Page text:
The Anglican faith began when the English church separated from the Roman Catholic Church under King Henry VIII. While Henry's request for a divorce from Catherine of Aragon (and the Pope's rejection of that request) were the impetus for the actual break, sympathy was already growing in England for the ideas of the Reformation. The Anglican faith broke from Catholicism over significant doctrinal differences in areas ranging from salvation to the authority of the Church and more.
Anglicans stand in the Protestant tradition in regard to salvation. They teach the reformed view that salvation occurs by God's grace through faith in Christ, apart from good works. While Anglicans believe good works are an essential part of the Christian life, they don't believe good works are essential to salvation. Further, they believe only Christ can forgive sins, and that he does so both through the Church and apart from the Church in relationship with individual Christians. The Catholic Church, on the other hand, believes that salvation is a lifelong process for the Christian and that good works are one component of that process. For Catholics, good works are more than important; they are vital to salvation.
The Anglican religion has an episcopal structure similar to Catholicism. They have priests, bishops and archbishops. While the Archbishop of Canterbury presides over Anglican Church councils, he is still considered one among equals. In addition, Anglican churches in each country are autonomous entities, entirely separate from the Church of England and other Anglican churches. This stands in contrast to Catholicism. In Catholicism, the Bishop of Rome -- the Pope -- is the head of the Church on Earth and enjoys a position of deference and honor. The Pope singularly represents Christ as the head of the Church. In addition, Anglicans ordain women as well as married men, while Catholics ordain neither.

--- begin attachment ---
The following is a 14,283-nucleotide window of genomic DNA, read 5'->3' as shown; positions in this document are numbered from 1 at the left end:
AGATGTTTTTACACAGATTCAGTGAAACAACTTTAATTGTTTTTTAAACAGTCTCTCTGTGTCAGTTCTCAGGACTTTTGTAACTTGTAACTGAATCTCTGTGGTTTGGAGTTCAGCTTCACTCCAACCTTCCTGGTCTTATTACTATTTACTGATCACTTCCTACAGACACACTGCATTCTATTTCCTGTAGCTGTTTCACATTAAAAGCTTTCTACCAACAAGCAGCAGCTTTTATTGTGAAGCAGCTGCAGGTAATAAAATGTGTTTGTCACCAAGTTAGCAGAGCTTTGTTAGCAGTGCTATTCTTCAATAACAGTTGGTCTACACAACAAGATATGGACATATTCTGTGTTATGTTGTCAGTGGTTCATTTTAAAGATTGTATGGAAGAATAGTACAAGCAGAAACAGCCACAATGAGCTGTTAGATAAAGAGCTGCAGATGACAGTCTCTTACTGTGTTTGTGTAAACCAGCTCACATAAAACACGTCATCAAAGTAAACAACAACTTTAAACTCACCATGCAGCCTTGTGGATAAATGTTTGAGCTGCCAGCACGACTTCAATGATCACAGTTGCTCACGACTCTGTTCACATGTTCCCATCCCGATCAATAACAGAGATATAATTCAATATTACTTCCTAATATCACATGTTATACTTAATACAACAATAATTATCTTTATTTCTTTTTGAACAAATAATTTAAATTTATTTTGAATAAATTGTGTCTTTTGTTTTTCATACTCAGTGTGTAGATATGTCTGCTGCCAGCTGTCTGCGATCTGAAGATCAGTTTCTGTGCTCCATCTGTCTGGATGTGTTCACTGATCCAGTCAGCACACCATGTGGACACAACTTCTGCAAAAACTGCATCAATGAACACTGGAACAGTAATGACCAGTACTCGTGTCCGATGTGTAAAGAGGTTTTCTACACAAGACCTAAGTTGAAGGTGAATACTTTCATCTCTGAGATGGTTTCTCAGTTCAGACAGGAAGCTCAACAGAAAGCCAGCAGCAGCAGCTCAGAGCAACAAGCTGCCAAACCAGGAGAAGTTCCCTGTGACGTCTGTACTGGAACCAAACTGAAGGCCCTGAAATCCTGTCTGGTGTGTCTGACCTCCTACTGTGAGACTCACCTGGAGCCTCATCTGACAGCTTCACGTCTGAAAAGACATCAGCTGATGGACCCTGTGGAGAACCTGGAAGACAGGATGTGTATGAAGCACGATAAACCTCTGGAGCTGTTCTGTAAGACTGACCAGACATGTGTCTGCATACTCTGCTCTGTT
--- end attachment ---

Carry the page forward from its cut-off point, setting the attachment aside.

Catholicism teaches that purgatory is a temporary state after death in which Catholics are purged from their unforgiven sins with fire. They also teach that a soul's time in purgatory can be reduced through indulgences, or good works on the part of a living Catholic. These good works might include prayers to saints, recitation of the Rosary, charitable acts and more. Protestants, including Anglicans, reject the doctrine of purgatory in part because of the abuses that the doctrine of indulgences brought during the 16th century. At that time, certain Catholic clergy were literally selling indulgences for a hefty price. Anglicans believe the afterlife consists of only two states: heaven and hell.
Like most Protestants, Anglicans recognize two sacraments: baptism and Holy Communion. Catholicism recognizes seven sacraments: baptism, Holy Communion, confirmation, penance, marriage, holy orders and anointing of the sick. Both baptize infants as well as new adult believers. Catholics believe that the bread and wine in communion are transformed physically yet invisibly into the literal body and blood of Christ, while Anglicans believe that Christ is present spiritually in the elements of communion.
- Patheos Library: Anglican/Episcopalian Afterlife and Salvation
- Anglicans Online: Articles of Religion
- Anglican Communion Institute: Bishops’ Statement on the Polity of the Episcopal Church
- The Conciliar Anglican: Ask an Anglican: Purgatory and Grace
- American Catholic: The Seven Catholic Sacraments
- New Advent: Hierarchy
- BBC History: The English Reformation
- Catholic Education Resource Center: Purgatory: Holy Fire
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